Then he walked about the room, and, taking me by the hand, I walked with him; and by-and-by, taking his advantage, he threw me down upon the bed, and kissed me there most violently; but, to give him his due, offered no manner of rudeness to me—only kissed me a great while. After this he thought he had heard somebody come upstairs, so he got off from the bed, lifted me up, professing a great deal of love for me; but told me it was all an honest affection, and that he meant no ill to me, and with that put five guineas into my hand, and went downstairs.

I was more confounded with the money than I was before with the love, and began to be so elevated that I scarce knew the ground I stood on. I am the more particular in this, that, if it comes to be read by any innocent young body, they may learn from it to guard themselves against the mischiefs which attend an early knowledge of their own beauty.

If a young woman once thinks herself handsome, she never doubts the truth of any man that tells her he is in love with her; for if she believes herself charming enough to captivate him, 'tis natural to expect the effects of it. This gentleman had now fired his inclination as much as he had my vanity, and, as if he had found that he had an opportunity, and was sorry he did not take hold of it, he comes up again in about half-an-hour, and falls to work with me again just as he did before, only with a little less introduction. And first, when he entered the room, he turned about and shut the door.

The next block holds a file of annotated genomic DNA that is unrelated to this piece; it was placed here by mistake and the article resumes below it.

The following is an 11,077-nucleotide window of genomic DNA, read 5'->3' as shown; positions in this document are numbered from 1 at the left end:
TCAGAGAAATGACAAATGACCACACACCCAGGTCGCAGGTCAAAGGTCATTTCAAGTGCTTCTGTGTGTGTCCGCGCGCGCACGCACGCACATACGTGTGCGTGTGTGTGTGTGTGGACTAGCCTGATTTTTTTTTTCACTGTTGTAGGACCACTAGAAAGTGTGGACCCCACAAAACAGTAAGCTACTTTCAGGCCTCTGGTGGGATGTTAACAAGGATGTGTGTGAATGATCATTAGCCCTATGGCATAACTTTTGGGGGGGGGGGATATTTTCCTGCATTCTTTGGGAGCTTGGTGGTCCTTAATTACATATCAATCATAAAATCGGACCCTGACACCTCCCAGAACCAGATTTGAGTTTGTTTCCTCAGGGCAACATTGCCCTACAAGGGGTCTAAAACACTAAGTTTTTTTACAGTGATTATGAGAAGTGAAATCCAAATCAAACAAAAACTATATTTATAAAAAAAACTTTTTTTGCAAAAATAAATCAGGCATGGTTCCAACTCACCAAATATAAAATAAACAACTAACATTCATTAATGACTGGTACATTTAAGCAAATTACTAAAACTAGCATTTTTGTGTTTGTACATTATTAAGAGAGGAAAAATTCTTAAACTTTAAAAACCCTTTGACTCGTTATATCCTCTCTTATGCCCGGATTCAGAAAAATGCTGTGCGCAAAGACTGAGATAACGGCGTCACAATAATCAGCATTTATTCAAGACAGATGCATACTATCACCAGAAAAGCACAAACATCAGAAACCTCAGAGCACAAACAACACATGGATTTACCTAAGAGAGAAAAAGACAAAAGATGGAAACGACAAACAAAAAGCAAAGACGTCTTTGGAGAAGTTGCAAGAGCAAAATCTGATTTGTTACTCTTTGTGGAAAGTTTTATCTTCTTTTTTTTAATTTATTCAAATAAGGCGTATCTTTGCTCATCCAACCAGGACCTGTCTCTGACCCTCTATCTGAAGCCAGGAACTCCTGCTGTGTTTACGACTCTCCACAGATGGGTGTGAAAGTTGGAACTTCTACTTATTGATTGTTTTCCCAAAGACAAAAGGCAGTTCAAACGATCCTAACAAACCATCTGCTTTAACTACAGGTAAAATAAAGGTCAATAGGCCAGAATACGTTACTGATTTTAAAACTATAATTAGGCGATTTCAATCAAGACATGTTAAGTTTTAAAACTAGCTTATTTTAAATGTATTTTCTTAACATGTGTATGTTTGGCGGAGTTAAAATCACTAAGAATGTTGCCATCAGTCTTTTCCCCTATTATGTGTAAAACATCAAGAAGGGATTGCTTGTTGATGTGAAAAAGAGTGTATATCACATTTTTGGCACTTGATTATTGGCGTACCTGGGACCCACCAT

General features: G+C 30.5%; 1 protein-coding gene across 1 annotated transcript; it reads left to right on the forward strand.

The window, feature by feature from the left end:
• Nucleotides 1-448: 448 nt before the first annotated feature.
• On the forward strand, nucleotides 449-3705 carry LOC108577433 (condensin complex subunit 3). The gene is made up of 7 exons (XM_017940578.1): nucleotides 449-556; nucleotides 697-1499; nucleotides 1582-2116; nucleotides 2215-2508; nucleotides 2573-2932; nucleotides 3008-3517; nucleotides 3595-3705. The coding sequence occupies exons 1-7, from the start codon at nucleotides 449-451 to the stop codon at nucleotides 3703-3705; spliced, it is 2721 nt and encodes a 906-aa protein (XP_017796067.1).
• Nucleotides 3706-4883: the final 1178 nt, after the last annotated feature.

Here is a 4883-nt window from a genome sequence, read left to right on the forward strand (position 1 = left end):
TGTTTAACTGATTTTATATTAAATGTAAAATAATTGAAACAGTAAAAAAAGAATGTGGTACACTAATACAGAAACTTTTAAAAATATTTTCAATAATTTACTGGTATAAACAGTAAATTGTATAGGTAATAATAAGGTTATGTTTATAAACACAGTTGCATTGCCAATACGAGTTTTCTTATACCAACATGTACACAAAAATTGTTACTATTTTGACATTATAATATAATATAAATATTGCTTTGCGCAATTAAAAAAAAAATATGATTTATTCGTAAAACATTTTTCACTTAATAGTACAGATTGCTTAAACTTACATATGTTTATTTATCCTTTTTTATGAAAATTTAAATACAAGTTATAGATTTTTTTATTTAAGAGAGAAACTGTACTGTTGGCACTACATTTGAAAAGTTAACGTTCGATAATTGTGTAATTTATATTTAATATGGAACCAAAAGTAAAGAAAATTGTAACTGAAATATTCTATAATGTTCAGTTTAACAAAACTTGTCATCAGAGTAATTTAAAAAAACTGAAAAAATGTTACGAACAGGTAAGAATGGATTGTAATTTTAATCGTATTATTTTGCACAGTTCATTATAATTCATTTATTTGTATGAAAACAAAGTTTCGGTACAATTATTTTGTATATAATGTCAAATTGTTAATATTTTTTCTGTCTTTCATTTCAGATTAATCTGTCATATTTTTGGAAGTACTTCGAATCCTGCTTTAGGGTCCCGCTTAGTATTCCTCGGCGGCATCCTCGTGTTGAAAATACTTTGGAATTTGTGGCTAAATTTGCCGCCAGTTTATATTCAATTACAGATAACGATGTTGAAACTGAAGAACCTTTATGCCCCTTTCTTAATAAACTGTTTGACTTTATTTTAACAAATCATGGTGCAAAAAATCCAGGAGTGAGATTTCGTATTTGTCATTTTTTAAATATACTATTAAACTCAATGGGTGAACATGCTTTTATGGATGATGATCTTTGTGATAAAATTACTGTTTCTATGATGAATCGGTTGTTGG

And now, though I was still on fire with his first visit, and said little, he did as it were put words in my mouth, telling me how passionately he loved me, and that, though he could not till he came to his estate, yet he was resolved to make me happy then, and himself too; that is to say, to marry me, and abundance of such things, which I, poor fool, did not understand the drift of, but acted as if there was no kind of love but that which tended to matrimony; and if he had spoken of that, I had no room, as well as no power, to have said no; but we were not come to that length yet.

However, though he took these freedoms with me, it did not go to that which they call the last favour, which, to do him justice, he did not attempt; and he made that self-denial of his a plea for all his freedoms with me upon other occasions after this. When this was over he stayed but a little while, but he put almost a handful of gold in my hand, and left me a thousand protestations of his passion for me, and of his loving me above all the women in the world.

It will not be strange if I now began ta think; but, alas! I had a most unbounded stock of vanity and pride, and but a very little stock of virtue. I did indeed cast some times with myself what my young master aimed at, but thought of nothing but the fine words and the gold; whether he intended to marry me or not seemed a matter of no great consequence to me; nor did I so much as think of making any capitulation for myself till he made a kind of formal proposal to me, as you shall hear presently.